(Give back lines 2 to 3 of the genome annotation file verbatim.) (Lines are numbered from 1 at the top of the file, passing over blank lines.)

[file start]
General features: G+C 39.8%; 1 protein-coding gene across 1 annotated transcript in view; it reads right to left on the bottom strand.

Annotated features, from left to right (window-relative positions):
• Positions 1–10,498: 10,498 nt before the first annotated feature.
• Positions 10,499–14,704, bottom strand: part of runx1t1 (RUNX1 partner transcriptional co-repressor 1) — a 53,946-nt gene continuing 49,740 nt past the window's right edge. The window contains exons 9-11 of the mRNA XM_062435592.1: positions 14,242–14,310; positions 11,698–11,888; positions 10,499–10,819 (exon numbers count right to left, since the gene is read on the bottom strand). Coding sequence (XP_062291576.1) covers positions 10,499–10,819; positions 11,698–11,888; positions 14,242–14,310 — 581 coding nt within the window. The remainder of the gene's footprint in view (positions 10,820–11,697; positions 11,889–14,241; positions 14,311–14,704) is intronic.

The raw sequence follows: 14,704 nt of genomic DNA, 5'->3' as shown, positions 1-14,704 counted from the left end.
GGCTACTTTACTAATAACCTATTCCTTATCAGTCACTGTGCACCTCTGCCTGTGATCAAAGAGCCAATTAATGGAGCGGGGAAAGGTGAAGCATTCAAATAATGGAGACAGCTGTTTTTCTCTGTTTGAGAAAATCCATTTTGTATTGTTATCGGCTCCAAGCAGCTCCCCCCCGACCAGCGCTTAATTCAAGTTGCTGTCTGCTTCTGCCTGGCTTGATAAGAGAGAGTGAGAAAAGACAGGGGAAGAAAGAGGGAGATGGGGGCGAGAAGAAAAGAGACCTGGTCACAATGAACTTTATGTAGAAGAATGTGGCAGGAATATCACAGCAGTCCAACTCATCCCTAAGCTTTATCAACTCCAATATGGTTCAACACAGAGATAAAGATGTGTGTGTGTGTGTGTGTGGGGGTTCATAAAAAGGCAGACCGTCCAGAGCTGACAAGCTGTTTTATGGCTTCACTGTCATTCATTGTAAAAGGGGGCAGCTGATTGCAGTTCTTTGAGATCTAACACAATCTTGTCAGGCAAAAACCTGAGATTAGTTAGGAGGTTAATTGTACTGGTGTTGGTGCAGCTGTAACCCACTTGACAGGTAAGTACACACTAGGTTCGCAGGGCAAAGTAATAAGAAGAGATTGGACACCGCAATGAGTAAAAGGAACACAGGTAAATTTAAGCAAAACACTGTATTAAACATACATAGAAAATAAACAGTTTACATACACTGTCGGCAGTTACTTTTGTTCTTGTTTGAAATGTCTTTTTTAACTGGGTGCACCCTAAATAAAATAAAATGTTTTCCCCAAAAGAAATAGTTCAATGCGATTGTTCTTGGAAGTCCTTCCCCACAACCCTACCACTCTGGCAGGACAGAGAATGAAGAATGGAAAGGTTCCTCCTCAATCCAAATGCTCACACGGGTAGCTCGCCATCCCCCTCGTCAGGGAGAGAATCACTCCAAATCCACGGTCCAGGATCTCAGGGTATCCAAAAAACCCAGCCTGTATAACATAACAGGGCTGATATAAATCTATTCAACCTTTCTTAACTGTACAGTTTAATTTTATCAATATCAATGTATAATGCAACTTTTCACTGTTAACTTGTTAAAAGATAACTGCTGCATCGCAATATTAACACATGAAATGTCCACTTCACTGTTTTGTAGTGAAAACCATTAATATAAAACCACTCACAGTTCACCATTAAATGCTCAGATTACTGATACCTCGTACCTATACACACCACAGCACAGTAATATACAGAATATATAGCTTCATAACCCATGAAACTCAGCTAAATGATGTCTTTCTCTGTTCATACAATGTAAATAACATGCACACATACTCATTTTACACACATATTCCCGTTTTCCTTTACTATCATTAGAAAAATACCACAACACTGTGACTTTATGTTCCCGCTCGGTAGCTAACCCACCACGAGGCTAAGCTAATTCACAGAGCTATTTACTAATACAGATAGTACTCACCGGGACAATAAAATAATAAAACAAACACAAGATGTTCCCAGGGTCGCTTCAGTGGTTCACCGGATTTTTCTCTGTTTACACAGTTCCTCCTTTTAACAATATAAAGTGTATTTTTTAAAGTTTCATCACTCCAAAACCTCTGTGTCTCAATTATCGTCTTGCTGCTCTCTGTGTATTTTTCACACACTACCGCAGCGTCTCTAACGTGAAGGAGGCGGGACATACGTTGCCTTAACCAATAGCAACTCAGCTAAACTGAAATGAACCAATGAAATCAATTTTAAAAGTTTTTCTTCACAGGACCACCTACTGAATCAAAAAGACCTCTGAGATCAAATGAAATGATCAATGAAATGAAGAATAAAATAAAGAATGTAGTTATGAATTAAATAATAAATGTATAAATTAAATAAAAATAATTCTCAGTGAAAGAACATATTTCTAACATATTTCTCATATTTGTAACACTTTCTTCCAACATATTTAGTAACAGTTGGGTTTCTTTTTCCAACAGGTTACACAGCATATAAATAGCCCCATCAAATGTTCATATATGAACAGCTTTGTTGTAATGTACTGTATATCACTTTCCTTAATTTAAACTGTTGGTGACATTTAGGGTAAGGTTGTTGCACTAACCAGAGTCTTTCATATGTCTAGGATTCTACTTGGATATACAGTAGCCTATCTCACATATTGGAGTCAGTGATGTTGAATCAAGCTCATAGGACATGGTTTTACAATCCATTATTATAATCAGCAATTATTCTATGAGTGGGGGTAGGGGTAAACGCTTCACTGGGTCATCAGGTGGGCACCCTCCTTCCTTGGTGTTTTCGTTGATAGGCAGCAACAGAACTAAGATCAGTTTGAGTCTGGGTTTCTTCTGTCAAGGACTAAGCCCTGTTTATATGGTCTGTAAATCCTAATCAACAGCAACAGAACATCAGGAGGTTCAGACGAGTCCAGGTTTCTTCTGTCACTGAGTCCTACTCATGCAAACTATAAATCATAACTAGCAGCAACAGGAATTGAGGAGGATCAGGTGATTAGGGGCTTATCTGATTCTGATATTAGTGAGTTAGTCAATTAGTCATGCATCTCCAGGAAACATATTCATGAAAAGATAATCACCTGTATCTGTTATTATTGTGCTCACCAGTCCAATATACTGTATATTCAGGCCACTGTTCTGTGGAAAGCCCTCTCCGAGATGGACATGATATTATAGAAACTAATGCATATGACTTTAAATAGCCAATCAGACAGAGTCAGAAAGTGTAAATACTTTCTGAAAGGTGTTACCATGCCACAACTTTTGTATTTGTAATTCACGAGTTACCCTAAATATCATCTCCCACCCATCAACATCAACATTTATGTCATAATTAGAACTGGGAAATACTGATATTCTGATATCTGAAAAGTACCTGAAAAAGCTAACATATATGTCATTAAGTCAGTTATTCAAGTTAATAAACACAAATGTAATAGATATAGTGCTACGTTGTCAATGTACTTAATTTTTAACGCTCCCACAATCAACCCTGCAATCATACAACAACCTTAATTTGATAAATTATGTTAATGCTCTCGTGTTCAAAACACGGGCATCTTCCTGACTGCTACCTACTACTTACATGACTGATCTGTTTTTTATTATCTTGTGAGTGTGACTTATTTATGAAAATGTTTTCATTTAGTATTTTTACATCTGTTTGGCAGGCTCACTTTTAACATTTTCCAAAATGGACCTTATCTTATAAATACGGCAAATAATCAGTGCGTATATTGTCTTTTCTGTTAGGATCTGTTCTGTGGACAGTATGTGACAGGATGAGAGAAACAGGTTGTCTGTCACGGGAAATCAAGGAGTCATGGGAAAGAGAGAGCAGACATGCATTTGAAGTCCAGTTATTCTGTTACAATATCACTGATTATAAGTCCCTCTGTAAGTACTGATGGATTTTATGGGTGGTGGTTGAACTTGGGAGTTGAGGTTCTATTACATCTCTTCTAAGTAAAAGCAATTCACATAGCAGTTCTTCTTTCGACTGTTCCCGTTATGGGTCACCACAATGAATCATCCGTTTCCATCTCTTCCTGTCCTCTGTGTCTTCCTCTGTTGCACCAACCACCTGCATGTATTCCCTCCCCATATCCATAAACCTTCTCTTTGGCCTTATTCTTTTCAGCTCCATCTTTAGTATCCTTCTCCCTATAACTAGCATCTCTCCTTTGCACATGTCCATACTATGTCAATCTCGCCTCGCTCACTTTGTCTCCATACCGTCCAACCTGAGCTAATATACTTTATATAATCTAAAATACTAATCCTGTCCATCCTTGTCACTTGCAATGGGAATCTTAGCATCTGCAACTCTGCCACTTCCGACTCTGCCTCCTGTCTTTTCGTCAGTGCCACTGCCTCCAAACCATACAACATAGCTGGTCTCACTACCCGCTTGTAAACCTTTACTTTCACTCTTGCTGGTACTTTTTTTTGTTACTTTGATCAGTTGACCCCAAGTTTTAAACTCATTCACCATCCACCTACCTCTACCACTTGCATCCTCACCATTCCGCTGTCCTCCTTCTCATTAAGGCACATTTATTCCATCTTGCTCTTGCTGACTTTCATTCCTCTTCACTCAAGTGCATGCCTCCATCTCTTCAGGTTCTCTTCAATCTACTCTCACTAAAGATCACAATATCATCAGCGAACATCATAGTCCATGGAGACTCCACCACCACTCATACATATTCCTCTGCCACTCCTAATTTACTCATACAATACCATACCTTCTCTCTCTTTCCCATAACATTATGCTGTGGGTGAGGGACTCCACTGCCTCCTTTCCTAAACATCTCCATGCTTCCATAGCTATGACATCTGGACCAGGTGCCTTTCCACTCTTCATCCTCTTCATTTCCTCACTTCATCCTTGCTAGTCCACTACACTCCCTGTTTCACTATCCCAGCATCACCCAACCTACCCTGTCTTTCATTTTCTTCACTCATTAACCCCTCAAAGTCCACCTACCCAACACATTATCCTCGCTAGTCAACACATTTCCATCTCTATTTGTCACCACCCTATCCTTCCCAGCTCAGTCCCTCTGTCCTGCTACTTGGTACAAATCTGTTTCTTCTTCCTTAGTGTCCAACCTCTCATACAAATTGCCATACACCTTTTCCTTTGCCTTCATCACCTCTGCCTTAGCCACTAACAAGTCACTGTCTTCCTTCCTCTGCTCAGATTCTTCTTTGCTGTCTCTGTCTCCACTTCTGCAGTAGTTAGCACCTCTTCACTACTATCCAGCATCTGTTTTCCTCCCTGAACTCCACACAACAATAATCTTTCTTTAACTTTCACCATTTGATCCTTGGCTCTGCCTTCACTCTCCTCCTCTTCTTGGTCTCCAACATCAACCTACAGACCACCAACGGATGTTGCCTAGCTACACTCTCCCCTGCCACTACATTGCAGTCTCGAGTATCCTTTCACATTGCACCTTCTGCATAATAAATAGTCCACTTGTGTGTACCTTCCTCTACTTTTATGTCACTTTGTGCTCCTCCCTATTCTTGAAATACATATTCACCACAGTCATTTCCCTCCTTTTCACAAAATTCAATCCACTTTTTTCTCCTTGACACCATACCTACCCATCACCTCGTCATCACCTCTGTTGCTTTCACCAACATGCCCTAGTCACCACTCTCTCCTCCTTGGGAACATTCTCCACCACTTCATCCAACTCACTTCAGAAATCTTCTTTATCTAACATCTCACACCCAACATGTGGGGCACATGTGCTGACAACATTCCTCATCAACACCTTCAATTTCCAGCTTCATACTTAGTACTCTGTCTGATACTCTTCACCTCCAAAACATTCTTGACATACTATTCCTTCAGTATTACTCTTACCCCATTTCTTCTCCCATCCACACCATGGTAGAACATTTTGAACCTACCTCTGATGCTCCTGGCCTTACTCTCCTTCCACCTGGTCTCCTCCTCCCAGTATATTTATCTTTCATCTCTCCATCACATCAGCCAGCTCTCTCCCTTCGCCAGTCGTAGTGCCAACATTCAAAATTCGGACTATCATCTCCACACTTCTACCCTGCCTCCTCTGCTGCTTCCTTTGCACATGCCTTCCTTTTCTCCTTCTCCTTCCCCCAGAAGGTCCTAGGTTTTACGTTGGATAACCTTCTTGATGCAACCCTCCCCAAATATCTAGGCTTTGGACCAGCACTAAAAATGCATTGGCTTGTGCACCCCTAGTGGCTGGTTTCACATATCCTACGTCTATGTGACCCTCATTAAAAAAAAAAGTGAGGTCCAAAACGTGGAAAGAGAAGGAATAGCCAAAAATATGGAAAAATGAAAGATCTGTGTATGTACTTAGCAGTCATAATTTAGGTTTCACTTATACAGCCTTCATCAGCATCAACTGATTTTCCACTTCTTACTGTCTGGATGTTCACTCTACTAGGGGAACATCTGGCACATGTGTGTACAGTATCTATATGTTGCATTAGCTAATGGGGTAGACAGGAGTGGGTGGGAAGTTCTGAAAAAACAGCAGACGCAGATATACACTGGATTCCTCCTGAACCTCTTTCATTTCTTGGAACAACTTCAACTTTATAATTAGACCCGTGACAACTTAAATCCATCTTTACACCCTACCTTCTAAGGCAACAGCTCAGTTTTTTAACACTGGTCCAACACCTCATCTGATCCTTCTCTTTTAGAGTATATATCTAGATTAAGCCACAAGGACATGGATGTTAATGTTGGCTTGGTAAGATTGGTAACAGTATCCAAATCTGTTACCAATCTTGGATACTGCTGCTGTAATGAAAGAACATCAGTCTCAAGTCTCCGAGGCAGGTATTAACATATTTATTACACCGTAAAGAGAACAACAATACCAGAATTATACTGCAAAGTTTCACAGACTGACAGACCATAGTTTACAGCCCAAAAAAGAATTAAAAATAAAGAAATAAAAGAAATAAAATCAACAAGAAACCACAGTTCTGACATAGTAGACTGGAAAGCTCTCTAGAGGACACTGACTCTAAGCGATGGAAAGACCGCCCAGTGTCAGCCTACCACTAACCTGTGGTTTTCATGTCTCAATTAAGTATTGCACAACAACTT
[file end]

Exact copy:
Annotated features, from left to right (window-relative positions):
• Positions 1–10,498: 10,498 nt before the first annotated feature.